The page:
Following the publication of the two part article on women's role in the emergence of culture and human solidarity as a result of the evolution of the human species, the aptly named comrade "Baboon", who has made frequent contributions to (for example) the forum discussions on this site, has sent us this critical article. We are very glad to publish it on this site because it provides both an unusually well-documented investigation of the evolution of homo erectus in particular, and because we hope that its critical viewpoint will stimulate debate on the emergence of primitive communist, human, society.
At the end of Baboon's article, we also publish a reply from the author of the original articles on the subject.
Many of those on "the left" have denounced "selfish gene theory" as if it demonstrated that human beings were necessarily selfish and therefore unable to create a supposedly selfless communist society.
As this talk delivered by Dr Camilla Power shows, selfish gene theory on the contrary provides the basis for understanding how the blind process of evolution by natural selection, led to the emergence of a species - man - whose survival depends on its capacity for solidarity.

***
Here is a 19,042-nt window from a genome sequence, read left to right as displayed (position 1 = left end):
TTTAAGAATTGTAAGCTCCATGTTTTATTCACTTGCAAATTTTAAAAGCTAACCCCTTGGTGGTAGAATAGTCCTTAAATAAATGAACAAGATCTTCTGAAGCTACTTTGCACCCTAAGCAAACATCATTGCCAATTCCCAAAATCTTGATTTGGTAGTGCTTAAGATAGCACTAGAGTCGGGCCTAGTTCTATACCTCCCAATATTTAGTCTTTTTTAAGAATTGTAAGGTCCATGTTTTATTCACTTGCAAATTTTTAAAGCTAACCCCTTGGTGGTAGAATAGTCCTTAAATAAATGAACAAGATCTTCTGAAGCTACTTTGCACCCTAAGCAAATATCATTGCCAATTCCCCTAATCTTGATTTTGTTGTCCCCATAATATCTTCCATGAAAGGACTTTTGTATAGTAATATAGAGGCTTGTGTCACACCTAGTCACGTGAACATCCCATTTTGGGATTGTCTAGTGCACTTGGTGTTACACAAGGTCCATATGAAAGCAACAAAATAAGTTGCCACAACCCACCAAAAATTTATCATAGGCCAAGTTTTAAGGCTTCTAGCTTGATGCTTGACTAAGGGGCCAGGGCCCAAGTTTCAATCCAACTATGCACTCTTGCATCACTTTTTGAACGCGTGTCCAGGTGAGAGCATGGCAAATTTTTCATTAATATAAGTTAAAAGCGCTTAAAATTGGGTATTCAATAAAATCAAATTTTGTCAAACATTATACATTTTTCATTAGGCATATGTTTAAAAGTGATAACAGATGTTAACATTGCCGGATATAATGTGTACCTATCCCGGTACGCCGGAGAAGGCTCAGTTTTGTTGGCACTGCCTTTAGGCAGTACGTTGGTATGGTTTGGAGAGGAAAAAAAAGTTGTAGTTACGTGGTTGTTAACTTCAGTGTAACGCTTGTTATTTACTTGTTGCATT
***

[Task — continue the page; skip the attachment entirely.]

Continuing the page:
Why write about primitive communism today? The sudden plunge into catastrophic economic crisis and the development of struggles around the world are raising new problems for the working class, dark clouds are gathering over capitalism’s future, and all the while the hope of a better world seems unable to break through. Is this really the time to study our species’ social history in the period from its emergence some 200,000 years ago to the beginning of the Neolithic (about 10,000 years ago)?
Here is a report of a meeting held recently in London entitled ‘The (im)possibility of revolution?' It was addressed by three speakers: the anthropologist Chris Knight; William Dixon, a professor of economics and former member of the old Radical Chains group; and Hillel Ticktin, a Professor of Marxist Studies in Glasgow and editor of the leftist journal Critique.
In WR 309 we published a contribution from one of our close sympathisers (‘Baboon'): ‘Baboon's revenge: marxism versus feminism on the origins of humanity', a report of a meeting presented by Chris Knight of the Radical Anthropology Group at the Anarchist Bookfair in London last October.Baboon's article is very critical of Knight's basic thesis, rejecting it as anarchist and feminist. Having recently read Chris Knight's major theoretical work Blood Relations: Menstruation and the origins of Culture (Yale University press, 1991), I feel that his work deserves rather more consideration, even if some of Baboon's key criticisms certainly express valid concerns.